Etymology
Advertisement
task (n.)
early 14c., "a quantity of labor imposed as a duty," from Old North French tasque (12c., Old French tasche, Modern French tâche) "duty, tax," from Vulgar Latin *tasca "a duty, assessment," metathesis of Medieval Latin taxa, a back-formation of Latin taxare "to evaluate, estimate, assess" (see tax (v.)). General sense of "any piece of work that has to be done" is first recorded 1590s. Phrase take one to task (1680s) preserves the sense that is closer to tax.

German tasche "pocket" is from the same Vulgar Latin source (via Old High German tasca), with presumable sense evolution from "amount of work imposed by some authority," to "payment for that work," to "wages," to "pocket into which money is put," to "any pocket."
Related entries & more 
Advertisement
well-heeled (adj.)
"well-off, having much money, in good circumstances;" also "well-equipped," 1872, American English slang (originally in the "money" sense), from well (adv.) + colloquial sense of heeled. "[A]pplied to a player at cards who has a good hand, to a person who possesses plenty of money, or to a man who is well armed" [Century Dictionary]. From 1817 in a literal sense, in reference to shoes.
Related entries & more 
payee (n.)

"person to whom money is paid," 1758, from pay (v.) + -ee.

Related entries & more 
arithmocracy (n.)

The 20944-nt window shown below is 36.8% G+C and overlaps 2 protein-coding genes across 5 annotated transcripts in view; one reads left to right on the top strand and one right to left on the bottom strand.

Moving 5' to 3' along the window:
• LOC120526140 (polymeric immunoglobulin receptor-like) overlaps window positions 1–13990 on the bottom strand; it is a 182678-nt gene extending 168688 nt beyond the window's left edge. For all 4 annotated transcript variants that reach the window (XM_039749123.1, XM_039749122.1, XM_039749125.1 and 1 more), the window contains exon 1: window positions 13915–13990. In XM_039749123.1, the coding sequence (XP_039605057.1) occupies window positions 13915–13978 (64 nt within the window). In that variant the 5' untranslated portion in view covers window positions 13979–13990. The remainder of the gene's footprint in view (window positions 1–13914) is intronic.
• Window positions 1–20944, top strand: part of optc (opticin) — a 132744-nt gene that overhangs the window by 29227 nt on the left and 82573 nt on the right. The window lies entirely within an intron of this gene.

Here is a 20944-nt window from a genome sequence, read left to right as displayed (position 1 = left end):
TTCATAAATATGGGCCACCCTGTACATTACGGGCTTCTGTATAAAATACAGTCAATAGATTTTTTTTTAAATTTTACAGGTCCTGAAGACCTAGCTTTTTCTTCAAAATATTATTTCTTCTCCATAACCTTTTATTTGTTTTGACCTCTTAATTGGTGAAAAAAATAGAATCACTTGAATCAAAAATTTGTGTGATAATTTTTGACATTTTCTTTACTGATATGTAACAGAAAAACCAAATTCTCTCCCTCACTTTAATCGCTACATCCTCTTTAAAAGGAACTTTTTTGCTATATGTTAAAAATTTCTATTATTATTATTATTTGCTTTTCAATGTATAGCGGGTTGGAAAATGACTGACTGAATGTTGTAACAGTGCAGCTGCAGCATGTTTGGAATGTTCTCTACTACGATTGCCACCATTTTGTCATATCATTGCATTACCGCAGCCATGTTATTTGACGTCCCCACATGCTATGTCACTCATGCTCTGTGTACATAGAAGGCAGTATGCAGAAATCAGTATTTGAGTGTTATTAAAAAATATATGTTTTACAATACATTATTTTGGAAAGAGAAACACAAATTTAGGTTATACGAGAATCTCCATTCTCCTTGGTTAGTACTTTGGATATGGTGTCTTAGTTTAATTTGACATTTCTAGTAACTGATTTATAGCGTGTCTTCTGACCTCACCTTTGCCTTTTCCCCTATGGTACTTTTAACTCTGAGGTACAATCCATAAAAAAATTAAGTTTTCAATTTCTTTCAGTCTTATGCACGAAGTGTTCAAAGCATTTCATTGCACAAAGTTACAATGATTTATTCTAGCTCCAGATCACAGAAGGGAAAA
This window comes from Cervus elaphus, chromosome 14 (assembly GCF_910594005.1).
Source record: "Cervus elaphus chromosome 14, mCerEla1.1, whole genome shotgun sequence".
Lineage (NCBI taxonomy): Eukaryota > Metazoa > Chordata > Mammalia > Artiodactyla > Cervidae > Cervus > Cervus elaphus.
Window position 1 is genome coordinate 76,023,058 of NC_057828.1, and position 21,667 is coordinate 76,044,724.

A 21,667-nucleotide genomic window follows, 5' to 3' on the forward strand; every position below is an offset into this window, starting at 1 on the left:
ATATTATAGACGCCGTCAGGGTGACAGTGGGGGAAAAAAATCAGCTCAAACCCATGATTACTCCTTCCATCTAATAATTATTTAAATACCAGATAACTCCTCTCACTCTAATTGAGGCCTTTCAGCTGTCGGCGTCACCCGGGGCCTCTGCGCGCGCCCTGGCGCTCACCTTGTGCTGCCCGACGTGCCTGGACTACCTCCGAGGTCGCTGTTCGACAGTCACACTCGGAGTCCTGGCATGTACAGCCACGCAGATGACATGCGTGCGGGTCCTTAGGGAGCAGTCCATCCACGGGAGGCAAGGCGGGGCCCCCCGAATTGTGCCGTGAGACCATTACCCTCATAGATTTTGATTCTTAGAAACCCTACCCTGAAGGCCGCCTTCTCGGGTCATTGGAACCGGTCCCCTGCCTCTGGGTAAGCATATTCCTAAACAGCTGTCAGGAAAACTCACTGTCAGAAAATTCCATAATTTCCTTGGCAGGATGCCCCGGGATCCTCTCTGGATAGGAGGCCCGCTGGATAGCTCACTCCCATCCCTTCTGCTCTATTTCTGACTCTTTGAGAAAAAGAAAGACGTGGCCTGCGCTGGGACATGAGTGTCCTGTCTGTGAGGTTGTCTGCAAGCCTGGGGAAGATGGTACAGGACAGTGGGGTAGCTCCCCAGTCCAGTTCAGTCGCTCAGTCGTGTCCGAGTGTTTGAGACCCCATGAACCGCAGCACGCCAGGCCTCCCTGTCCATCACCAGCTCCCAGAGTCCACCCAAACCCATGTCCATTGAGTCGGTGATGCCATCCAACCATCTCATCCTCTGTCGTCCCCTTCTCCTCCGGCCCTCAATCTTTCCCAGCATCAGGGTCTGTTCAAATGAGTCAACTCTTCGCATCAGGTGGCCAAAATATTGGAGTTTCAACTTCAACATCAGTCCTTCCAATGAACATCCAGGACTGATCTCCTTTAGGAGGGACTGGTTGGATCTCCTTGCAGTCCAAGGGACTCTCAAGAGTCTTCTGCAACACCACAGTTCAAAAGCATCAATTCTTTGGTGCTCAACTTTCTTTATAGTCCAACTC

"rule by numerical majority," 1850, from Greek arithmos "number, counting, amount" (see arithmetic) + -cracy "rule or government by." Related: Arithmocratic; arithmocratical.
Related entries & more 
purse (v.)

c. 1300, pursen, "put (money) in a purse;" c. 1600 as "draw together and wrinkle" (as the strings of a money bag), from purse (n.). For sense, compare pucker (v.), probably from poke "bag, sack." Related: Pursed; pursing.

Related entries & more 
Advertisement
rental (n.)

late 14c., "rent roll, schedule or account of rents;" also "income from rents," from Anglo-French rental and Medieval Latin rentale; see rent (n.1) + -al (2). Meaning "amount charged for rent, gross amount of rents drawn from an estate" is from 1630s. In reference to a car or house let for rent, by 1952, American English. As an adjective by 1510s.

Related entries & more 
somewhat (adv.)
c. 1200, "in a certain amount, to a certain degree," from some + what. Replaced Old English sumdæl, sume dæle "somewhat, some portion," literally "some deal."
Related entries & more 
rainfall (n.)

also rain-fall, by 1850 as "amount of precipitation that falls as rain, from rain (n.) + fall (n.). By 1858 as "a falling of rain."

Related entries & more 
savings (n.)

"money saved," 1737, plural of saving (n.), which see.

Related entries & more 

Page 7